The accused asserts that he was within his right of free speech, and that it was his right to criticize the court, and to speak fully regarding judicial acts and conduct. We disagree. The true rule we think is enunciated in In re Chopak, D.C., 66 F. Supp. 265, 271. There it is said: "However, there is at stake more than a sense of injury on the part of any individual who has been unfairly and falsely assailed in the conduct of his official duties; that is a necessary incident of the judicial office and may even be expected on the part of a disappointed litigant. Such conduct as this record reveals on the part of a lawyer, however, so far transcends the right of fair comment as to [either] confront us with the necessity of either taking corrective action, or confessing that the Court lacks both the character and the capacity to administer its own rules."

It is evident that the accused went beyond the limits of fair criticism of the court. The judge is accused, not only of judicial error, not only of being mistaken in his recollection of facts, but of being so prejudiced and corrupt that he wished to *676 deny the litigants a fair trial on appeal, and, still more, of being subject to control "of the same group of city and county officials who ordered him to forfeit the bonds of 75 people without trial, back on January 10th." The accused does not contend that he had proof, other than his own unsupported suspicions, that certain officials controlled the judicial acts of Judge Dullard and that he was acting under their orders.

Code section 610.14(1), supra, is quoted: "It is the duty of an attorney and counselor: To maintain the respect due to the courts of justice and judicial officers." Canon 1 of the Canons of Professional Ethics, supra, now a part of the rules of this court, provides: "1. The Duty of the Lawyer to the Courts.

"It is the duty of the lawyer to maintain towards the Courts a respectful attitude, not for the sake of the temporary incumbent of the judicial office, but for the maintenance of its supreme importance. Judges, not being wholly free to defend themselves, are peculiarly entitled to receive the support of the Bar against unjust criticism and clamor. Whenever there is proper ground for serious complaint of a judicial officer, it is the right and duty of the lawyer to submit his grievances to the proper authorities. In such cases, but not otherwise, such charges should be encouraged and the person making them should be protected."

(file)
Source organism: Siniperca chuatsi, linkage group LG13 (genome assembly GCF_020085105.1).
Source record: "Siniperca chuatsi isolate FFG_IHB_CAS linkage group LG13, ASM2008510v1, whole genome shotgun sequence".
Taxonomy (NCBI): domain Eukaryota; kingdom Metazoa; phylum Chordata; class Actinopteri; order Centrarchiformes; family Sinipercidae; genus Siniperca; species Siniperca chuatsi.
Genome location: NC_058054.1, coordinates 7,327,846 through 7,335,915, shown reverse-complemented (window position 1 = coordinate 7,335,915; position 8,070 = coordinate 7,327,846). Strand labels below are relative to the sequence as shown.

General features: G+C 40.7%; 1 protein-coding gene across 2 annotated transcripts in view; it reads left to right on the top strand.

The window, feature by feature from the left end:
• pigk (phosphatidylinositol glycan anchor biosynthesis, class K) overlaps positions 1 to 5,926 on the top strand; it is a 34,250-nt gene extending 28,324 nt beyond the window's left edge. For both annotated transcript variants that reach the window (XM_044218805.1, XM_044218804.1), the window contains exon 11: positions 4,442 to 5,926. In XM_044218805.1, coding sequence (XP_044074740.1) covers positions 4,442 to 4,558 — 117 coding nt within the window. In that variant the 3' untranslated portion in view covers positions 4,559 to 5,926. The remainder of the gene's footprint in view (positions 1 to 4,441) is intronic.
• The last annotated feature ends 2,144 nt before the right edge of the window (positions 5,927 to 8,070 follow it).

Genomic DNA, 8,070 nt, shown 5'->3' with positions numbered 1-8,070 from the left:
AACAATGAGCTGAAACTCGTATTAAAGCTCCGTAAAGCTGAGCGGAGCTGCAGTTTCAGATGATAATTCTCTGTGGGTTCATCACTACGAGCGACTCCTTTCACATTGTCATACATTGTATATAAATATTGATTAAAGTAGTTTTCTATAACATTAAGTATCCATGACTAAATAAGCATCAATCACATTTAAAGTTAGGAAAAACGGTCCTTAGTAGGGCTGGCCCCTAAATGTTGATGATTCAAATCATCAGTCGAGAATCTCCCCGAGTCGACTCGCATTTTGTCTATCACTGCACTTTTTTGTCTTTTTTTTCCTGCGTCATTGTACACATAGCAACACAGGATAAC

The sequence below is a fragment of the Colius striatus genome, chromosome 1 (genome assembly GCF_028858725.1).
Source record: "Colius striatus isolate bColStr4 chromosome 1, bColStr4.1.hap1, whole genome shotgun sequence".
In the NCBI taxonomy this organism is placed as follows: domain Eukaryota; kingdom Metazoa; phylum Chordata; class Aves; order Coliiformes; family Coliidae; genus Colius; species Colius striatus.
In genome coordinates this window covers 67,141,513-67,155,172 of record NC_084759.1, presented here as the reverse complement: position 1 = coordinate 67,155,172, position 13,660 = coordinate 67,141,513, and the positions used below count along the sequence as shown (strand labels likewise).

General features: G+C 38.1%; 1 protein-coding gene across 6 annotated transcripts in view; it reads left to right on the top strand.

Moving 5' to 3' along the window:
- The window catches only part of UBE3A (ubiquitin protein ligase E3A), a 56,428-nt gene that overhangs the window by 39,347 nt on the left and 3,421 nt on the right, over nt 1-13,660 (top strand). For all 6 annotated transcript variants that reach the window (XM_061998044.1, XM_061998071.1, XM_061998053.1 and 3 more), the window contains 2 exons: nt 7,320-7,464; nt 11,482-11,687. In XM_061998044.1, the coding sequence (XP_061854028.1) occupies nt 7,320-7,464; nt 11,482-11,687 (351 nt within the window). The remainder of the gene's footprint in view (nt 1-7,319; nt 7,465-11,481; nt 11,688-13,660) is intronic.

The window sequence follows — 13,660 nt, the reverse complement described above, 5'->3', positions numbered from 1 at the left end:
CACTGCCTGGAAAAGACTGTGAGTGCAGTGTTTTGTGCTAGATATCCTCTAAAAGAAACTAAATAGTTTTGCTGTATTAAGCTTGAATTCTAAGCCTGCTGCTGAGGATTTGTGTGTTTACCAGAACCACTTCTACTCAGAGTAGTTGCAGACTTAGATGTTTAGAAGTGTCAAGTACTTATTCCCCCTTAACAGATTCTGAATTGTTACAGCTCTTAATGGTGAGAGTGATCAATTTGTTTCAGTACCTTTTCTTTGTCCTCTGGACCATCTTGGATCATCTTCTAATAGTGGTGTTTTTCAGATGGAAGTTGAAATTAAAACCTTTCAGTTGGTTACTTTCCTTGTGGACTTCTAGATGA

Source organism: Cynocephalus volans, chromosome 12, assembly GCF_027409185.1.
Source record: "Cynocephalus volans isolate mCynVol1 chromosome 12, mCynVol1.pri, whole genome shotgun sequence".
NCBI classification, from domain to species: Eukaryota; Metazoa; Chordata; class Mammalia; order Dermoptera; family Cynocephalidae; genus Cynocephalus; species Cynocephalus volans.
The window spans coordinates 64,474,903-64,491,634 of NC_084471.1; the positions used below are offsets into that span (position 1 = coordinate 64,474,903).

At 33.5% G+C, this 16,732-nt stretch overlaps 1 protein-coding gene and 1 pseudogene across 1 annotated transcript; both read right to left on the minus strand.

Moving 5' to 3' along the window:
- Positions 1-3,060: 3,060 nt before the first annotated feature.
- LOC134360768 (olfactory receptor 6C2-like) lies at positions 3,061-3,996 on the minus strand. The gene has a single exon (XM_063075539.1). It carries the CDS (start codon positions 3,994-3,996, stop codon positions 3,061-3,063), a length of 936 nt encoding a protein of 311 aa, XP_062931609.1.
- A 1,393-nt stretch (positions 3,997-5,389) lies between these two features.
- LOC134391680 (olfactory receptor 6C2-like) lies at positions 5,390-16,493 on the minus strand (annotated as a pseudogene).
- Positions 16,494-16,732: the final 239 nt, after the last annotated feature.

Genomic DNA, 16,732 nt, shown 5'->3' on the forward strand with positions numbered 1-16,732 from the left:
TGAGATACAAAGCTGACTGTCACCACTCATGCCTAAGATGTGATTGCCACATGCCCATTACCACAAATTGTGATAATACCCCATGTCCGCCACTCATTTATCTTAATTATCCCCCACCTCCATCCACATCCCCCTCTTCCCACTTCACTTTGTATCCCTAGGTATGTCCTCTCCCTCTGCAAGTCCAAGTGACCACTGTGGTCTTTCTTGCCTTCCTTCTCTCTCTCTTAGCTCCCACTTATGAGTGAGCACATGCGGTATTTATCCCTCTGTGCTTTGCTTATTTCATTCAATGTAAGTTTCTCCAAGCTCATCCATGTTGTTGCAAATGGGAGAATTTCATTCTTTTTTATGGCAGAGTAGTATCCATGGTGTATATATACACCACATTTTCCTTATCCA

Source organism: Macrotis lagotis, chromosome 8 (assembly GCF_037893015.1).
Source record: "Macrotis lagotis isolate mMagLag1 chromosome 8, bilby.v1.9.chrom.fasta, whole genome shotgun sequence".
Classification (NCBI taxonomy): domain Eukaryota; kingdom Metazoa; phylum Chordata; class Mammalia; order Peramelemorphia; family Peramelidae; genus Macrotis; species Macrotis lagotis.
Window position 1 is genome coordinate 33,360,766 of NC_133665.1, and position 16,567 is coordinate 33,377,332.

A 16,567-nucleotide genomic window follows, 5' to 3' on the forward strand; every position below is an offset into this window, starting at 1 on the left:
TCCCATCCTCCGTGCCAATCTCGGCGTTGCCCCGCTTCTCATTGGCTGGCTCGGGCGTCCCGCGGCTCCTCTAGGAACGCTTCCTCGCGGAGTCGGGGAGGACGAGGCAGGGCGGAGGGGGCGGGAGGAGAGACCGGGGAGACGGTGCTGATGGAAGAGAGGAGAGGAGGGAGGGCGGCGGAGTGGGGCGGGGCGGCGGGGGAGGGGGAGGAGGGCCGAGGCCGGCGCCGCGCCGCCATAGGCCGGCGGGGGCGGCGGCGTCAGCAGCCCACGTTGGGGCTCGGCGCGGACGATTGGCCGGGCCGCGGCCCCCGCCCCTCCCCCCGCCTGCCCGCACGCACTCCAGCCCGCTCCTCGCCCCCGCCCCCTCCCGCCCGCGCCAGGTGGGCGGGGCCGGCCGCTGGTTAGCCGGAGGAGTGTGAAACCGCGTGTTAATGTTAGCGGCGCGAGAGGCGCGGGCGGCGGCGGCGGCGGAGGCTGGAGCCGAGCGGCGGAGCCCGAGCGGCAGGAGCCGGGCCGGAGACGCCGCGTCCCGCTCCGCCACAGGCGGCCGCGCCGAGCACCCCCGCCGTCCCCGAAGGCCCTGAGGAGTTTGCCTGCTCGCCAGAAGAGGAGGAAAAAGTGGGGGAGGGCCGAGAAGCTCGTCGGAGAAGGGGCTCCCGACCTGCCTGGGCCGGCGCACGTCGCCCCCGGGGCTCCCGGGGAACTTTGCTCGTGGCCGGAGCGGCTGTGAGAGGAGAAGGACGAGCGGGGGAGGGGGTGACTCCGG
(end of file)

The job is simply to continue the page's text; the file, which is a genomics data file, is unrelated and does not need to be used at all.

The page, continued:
Code section 610.24, I.C.A., says that among the sufficient grounds for revocation or suspension of an attorney's license to practice is: "3. A willful violation of any of the duties of an attorney or counselor as hereinbefore prescribed."

Much in point here is State Bar Commission ex rel. Williams v. Sullivan, 35 Okl. 745, 131 P. 703, 707, L.R.A.1915D. There the accused had published a pamphlet labelled "A Criminal Combine." The Oklahoma Supreme Court there laid down this rule: "An attorney has the right to criticise the courts of this state, so long as his criticisms are made in good faith and in respectful language and with no design to willfully or maliciously misrepresent the position of the courts, or bring them into disrepute or lessen the respect due them." (Italics supp.) Loc. cit. 131 P. 707. It was held that the attorney had gone beyond the limits of fair criticism, under statutes and rules much like our own.